Government sources for the ultimate college search.
While Academbot is, of course, a fantastic source of information about colleges and universities (and we let you create your own rankings, too!), the US government can also be a fantastic source of information about many aspects of going to college, especially if you’re looking for hard-to-find details such as cohort default rates (the number of people in a class who default on their student loans), details about retention and graduation, whether or not you can afford a particular school or even specifics about veterans’ benefits.
If you are seeking any of the above information, chances are the US government probably has a site dedicated to delivering that important information to you.
Here are a few of the best:
If there’s a nationally-recognized statistic collected from colleges and universities, you can bet it’s archived at the National Center for Education Statistics. And if you want to uncover those stats in a way that lets you compare schools, find specific, hard-to-find programs, or dig into hundreds of stats on thousands of colleges, their College Navigator is a great place to start. Because there’s so much information here on so many schools, it can be a bit hard to use for newbies, but if you’re looking for a tool that can help you narrow down your choices after you’ve had some experience in the college search game, College Navigator is a great site to visit.
In most surveys of prospective college students, “affordability” is usually at the top of the list of things people like you are concerned about. And who wouldn’t be? After all, if you can’t afford to go to the school, it may as well not be on your list.
But while “affordability” is in the name of the site, the College Affordability and Transparency Center is way more than just a tool that helps you calculate whether or not you can afford a particular school. From here you can link to the government’s College Scoreboard, a site that provides vital statistics about every college and university in the country in order to help you make an informed decision. You can also get to a very useful Net Price Calculator that helps you figure out what a school will really cost, access a list of the most questionable for-profit institutions (the so-called “90/10” list), and see just how much every state is spending on aid to schools, student aid, tuition and fees. If you want to be an informed consumer of higher education, this is the place to start.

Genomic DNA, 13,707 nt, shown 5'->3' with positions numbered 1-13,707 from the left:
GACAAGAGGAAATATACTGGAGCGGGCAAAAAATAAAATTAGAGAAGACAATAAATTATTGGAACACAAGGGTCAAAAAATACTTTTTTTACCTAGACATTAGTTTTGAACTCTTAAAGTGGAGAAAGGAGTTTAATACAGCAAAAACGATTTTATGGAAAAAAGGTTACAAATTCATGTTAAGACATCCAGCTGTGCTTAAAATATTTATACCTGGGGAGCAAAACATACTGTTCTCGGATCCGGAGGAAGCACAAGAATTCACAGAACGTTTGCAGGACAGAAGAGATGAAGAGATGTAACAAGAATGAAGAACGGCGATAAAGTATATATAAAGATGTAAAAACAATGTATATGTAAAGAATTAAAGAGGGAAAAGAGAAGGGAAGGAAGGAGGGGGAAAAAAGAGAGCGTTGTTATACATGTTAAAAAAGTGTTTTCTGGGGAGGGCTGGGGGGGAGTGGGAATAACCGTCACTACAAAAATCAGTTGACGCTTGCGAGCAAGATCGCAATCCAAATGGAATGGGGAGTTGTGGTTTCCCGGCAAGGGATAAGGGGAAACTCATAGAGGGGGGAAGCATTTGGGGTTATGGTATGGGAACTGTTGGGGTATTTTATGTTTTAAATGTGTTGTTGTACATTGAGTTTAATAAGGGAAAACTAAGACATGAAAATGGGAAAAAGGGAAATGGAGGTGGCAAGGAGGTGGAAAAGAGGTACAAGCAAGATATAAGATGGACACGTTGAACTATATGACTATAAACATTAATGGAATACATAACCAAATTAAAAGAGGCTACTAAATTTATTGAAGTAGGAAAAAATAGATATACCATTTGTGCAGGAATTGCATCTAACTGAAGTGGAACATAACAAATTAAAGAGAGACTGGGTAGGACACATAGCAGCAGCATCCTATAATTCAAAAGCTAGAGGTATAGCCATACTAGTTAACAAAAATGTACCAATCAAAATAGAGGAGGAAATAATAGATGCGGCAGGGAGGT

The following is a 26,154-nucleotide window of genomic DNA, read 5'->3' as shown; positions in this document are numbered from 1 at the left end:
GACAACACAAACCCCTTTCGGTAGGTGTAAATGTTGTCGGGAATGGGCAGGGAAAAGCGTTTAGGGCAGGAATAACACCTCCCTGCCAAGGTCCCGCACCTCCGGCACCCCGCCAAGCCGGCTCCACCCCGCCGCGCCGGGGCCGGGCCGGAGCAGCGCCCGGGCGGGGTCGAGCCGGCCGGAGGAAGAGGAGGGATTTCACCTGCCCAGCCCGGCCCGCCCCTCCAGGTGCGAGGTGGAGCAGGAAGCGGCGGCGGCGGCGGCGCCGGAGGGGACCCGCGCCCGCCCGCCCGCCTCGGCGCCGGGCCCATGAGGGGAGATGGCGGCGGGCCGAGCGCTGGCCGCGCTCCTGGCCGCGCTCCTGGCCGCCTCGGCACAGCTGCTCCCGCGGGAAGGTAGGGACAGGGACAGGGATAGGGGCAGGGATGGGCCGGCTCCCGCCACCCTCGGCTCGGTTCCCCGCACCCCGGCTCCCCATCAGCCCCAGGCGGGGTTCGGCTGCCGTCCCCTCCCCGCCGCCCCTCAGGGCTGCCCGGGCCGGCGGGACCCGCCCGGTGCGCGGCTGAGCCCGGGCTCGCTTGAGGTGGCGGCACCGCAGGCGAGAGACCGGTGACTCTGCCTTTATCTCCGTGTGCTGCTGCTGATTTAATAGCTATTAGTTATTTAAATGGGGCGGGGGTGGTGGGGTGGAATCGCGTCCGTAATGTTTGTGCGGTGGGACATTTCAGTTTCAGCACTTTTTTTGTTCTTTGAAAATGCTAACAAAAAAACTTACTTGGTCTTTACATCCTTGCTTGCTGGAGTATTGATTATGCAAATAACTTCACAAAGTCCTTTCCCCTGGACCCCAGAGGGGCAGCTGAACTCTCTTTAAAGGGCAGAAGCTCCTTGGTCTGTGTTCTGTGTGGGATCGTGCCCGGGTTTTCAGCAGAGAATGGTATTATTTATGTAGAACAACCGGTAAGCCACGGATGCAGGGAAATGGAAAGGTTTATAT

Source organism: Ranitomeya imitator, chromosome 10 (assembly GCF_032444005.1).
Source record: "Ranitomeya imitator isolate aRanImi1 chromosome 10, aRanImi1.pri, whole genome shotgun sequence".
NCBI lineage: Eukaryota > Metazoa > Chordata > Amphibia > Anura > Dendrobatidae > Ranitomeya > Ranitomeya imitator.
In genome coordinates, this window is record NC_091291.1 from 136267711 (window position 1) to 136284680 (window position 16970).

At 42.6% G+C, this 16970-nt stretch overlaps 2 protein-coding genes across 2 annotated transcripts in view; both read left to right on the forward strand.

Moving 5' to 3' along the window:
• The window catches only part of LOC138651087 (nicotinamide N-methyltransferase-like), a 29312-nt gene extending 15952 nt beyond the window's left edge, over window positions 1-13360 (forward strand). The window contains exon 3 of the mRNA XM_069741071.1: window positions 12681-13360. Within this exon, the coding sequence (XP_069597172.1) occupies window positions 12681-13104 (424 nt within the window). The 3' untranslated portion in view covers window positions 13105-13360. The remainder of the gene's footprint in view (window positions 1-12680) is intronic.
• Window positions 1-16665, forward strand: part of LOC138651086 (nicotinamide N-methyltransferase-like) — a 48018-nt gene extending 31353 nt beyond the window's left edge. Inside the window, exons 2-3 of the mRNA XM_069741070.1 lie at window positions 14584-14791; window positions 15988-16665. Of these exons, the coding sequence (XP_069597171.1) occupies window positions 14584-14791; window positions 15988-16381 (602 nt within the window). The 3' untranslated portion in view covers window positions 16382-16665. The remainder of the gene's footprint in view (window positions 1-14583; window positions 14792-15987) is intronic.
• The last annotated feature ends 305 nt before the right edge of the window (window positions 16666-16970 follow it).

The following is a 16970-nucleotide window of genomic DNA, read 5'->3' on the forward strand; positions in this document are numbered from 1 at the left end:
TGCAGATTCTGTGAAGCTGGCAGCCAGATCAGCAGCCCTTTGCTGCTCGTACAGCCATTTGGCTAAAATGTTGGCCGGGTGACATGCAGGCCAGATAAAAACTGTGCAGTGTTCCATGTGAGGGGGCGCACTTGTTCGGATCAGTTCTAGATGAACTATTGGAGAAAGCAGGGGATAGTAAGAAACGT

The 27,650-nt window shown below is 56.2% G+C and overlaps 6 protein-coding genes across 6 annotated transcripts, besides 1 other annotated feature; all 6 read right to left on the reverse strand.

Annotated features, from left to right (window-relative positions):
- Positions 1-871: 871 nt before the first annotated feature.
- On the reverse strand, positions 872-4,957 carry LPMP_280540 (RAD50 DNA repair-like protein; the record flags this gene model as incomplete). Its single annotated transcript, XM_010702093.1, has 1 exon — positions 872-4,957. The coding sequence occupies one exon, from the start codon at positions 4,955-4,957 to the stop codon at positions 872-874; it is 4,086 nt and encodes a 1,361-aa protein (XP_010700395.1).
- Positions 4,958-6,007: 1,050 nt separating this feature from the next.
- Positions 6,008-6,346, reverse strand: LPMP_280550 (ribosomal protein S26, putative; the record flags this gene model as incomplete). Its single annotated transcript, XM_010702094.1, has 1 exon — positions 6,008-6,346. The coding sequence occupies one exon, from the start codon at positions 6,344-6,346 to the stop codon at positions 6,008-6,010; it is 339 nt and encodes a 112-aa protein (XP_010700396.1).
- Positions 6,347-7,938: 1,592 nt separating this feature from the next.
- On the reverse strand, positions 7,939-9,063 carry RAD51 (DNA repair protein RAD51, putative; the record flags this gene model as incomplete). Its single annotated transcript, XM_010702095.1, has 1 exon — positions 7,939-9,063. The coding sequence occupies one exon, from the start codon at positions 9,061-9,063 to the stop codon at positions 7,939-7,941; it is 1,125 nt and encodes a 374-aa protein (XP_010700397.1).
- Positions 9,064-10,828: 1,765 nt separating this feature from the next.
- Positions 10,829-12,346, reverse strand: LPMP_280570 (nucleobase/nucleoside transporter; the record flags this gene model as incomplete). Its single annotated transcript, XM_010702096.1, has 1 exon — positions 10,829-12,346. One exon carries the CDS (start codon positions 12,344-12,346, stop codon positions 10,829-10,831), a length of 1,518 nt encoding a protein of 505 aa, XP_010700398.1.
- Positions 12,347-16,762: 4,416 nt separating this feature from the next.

Finding the right school can be confusing, but navigating the intricacies of financial aid can be downright maddening. But if you’re confused about what your different financial aid options might be, how loans work, how going to college will impact your (and your parents’) taxes, or just want to take a shot at forecasting how much you’ll need for college, this page has it all.
Everybody who’s planning on going to college will probably find their way here at some point since it’s the place to download the supremely important FAFSA (Free Application for Federal Student Aid) form. If you haven’t done so already, do yourself a favor and download it today. But don’t stop there: from this site you’ll have access to information on all of the government’s college prep and financial aid programs, information about student loans, tips on how to avoid college scams and identity theft and even download braille versions of the government’s official college-related publications.
Who doesn’t like free money? That’s what grants.gov is all about. While it can be pretty daunting at first, for students (or prospective students) seeking alternative sources of funding for their college education, grants.com is worth look. And once you get to college, make sure you check back: there are loads of opportunities here for funding just about every research interest imaginable.
If you’re a vet (or soon to be a veteran), you know exactly how difficult it can be to deal with the intricate rules and regulations that rule the government. The Veteran’s Administration has taken its share of licks recently over issues with healthcare, but this site might actually help change your opinion by providing a clear, concise and easy-to-use way to learn about all the ins-and-outs of the GI Bill benefits you have coming to you. It can even help you find schools particularly focused on veterans, as well as links to information on benefits to survivors, dependents and spouses. If you’re in the military now and planning on going to college or are a veteran thinking about going back to school, you owe it to yourself to start here in order to educate yourself about the benefits you’re entitled to receive for your service.Getting into College Money & Financial Aid